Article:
A raw north east wind encouraged me to start the day at Seaton Beach, there had been a few records of seafaring Garganey along the south coast the previous day so I was hoping to cash in. It wasn't to be but three much larger ducks ensured it was well worthwhile.
I was just a few minutes in (07:10) when I first picked up three hefty ducks skirting the hazy horizon way off to the west, flying east. Well they never really came closer just became less hazy as they passed straight out, and two of the dots were easily identifiable thanks to the super distinctive plumage of drake Eiders! Result. And seeing as the all dark duck between the two white knights was identical in size, shape and flight pattern - well that will be a female! Nice.
Not a common bird at all here, well scarce bordering on rare in fact, although there does seem to be a few more around the south west coast this spring so there's every chance we may see some more. Seeing as they are a bit of a patch rare, my desire to obtain some sort of evidence became overwhelming as they powered through east. I stuck my phone on the end of my scope and pressed record. I use the word 'evidence' in the loosest possible sense...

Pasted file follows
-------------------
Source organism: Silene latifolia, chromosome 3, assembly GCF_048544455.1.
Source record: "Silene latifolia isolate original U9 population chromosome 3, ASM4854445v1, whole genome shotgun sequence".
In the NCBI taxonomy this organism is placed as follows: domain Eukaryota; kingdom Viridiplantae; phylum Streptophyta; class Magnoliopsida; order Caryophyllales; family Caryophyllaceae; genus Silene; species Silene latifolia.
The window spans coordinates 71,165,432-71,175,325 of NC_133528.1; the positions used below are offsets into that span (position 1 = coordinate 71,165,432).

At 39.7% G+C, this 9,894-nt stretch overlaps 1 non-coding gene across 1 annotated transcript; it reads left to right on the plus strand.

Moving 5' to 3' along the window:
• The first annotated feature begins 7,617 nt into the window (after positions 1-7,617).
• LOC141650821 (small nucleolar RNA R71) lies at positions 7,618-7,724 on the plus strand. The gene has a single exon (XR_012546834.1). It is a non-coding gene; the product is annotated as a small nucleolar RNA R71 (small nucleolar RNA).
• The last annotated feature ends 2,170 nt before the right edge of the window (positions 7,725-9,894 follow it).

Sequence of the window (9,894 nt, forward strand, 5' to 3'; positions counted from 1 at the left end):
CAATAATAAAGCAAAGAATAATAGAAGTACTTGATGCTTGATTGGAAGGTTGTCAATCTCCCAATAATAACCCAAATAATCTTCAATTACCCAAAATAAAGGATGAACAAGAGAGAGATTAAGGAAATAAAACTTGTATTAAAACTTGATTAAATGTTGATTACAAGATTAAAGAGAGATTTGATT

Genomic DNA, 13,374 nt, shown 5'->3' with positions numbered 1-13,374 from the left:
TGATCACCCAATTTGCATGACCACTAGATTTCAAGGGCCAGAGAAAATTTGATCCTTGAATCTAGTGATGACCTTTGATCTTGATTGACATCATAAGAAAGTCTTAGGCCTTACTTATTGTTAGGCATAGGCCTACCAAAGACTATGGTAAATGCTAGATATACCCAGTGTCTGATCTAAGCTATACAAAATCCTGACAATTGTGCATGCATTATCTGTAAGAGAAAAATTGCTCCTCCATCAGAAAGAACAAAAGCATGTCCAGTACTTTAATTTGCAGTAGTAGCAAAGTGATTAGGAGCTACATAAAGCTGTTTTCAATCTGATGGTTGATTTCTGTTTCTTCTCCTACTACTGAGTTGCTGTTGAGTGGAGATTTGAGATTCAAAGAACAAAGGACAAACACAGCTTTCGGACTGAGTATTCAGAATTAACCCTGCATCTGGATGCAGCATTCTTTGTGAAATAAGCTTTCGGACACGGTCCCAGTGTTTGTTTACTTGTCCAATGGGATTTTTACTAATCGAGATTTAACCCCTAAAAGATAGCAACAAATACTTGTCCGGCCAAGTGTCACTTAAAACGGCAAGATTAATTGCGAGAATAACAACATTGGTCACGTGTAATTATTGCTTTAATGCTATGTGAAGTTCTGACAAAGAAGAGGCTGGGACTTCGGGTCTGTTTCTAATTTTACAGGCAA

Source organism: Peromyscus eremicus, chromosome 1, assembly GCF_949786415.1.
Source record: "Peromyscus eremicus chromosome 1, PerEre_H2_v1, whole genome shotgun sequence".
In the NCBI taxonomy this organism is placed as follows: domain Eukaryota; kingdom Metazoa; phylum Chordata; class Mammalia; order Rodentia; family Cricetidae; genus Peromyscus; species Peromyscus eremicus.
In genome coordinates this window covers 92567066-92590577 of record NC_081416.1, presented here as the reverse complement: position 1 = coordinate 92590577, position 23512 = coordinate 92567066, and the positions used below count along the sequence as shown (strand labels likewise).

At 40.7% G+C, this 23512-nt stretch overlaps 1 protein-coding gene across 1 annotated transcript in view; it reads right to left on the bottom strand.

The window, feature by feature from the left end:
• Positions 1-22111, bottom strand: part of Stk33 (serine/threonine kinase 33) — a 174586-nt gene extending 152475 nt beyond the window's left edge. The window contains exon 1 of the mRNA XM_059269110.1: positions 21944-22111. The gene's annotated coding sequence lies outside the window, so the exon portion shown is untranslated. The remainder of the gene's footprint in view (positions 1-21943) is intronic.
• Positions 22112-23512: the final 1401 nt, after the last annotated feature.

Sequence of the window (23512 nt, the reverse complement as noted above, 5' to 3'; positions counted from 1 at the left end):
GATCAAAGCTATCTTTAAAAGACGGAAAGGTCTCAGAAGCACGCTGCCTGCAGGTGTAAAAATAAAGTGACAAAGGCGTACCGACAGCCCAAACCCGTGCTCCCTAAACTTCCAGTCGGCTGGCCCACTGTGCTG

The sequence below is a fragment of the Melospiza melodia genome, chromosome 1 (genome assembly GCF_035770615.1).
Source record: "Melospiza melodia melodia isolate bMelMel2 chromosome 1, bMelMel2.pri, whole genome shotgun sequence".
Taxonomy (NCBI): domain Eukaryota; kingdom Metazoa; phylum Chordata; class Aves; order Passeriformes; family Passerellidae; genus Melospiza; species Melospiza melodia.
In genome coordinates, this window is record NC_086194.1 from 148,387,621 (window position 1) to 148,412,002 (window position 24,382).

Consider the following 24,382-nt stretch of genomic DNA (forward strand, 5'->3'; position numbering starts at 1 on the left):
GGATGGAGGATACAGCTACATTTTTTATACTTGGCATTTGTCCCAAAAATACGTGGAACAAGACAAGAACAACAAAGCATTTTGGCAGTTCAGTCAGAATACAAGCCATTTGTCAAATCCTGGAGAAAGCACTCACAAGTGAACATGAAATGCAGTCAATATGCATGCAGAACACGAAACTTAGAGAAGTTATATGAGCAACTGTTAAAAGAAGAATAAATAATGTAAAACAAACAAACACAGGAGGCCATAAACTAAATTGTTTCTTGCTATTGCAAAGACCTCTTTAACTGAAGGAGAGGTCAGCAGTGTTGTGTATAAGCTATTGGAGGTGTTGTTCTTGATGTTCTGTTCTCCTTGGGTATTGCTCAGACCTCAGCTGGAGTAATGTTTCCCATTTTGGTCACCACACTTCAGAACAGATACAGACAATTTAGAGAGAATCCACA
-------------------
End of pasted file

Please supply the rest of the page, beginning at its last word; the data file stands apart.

|The actual video is a bit better, as you can see they are indeed ducks and not Gannets!|
|Keith's camera time is set to GMT in case anyone is confused|
|That's the wrong willow!|
|They came back later|
Bridge Marsh showed a Wheatear, and among c90 Sand Martins my first four House Martins of the year. And then came my highlight of the morning, yes even more of a highlight that the Eiders...
I noticed the gulls take flight right down the far end of the Estuary (I was still at Bridge Marsh), then up went the gulls at the top of the Estuary, and shortly after out of the mass of wings emerged a stunning adult male Marsh Harrier! Marsh Harriers are now annual here and pleasingly appear to be on the up, in fact last winter we had our first ever overwintering bird, present from autumn 2020 through to mid January. Most records though relate to 'cream-crowns' with adult males remaining few and far between. I think this was only the third full male I've ever seen here. It was stunning, and so so sleek. It didn't hang around sadly, and within minutes gained height with Crows in hot pursuit before leaving high to the north east.
In line with all other photos in this post (except for Keith's) I only managed a really ropey record shot...
|(it's the upper bird!)|